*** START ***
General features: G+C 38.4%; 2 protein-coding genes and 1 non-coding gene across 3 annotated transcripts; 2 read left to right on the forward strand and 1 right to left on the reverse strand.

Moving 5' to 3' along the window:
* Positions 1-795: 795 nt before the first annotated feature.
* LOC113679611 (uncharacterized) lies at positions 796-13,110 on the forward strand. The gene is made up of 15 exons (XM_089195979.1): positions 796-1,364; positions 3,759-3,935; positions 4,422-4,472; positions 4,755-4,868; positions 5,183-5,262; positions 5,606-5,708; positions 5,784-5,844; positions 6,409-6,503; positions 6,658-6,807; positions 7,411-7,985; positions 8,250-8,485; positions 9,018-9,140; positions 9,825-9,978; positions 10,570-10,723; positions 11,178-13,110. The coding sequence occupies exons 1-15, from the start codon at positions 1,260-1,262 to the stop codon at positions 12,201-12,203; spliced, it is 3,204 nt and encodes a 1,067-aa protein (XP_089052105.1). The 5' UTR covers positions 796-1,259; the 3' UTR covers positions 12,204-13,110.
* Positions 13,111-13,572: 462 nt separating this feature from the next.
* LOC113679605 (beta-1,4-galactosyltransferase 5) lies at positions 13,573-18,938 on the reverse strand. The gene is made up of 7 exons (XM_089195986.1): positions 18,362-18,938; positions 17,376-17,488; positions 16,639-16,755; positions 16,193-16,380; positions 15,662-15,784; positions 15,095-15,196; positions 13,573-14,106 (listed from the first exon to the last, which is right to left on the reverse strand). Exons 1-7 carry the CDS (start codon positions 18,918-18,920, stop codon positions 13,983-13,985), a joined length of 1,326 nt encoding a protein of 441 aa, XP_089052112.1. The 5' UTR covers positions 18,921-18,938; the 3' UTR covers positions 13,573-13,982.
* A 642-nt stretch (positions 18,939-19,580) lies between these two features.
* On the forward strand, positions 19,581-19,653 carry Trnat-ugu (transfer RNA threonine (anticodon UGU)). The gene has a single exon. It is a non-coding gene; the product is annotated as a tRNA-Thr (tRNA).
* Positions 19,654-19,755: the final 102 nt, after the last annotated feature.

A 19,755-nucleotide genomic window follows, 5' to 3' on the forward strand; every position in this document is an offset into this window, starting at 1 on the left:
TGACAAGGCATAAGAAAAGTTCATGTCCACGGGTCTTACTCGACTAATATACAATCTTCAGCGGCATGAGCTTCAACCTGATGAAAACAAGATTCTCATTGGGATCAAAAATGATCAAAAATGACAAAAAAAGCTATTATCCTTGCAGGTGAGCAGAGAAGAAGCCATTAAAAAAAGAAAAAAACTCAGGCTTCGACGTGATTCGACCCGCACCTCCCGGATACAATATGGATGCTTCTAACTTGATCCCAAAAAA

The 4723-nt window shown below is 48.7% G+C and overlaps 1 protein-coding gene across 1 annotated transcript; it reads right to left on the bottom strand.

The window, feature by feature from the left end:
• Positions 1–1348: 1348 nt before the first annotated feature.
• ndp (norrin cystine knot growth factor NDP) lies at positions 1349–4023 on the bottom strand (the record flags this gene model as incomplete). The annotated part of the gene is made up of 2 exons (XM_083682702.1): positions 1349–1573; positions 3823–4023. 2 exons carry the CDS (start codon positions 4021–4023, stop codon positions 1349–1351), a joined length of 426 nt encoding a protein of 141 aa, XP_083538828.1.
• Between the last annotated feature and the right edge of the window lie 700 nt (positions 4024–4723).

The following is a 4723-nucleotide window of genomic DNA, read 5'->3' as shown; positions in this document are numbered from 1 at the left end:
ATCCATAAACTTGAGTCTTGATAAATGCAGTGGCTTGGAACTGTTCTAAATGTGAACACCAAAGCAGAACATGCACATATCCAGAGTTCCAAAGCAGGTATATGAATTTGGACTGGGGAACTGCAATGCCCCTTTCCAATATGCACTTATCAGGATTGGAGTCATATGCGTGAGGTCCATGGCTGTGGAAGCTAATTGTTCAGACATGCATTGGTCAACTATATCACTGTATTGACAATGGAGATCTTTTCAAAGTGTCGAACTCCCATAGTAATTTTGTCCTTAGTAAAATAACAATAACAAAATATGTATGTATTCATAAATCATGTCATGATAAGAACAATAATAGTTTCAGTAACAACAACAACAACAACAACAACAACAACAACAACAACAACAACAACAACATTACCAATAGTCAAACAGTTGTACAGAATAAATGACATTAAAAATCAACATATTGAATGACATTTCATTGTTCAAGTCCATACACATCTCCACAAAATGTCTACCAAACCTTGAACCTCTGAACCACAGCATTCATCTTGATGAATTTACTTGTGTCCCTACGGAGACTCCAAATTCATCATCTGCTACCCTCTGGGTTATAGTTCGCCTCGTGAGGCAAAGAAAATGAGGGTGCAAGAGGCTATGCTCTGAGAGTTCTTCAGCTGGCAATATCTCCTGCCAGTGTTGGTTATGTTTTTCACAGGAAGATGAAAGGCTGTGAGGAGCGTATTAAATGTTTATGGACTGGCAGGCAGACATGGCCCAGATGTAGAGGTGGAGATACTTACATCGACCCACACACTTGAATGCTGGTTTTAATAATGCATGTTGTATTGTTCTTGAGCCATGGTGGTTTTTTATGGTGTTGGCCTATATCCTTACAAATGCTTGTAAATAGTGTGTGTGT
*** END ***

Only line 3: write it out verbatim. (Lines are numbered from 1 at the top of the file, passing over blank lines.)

* Positions 1-795: 795 nt before the first annotated feature.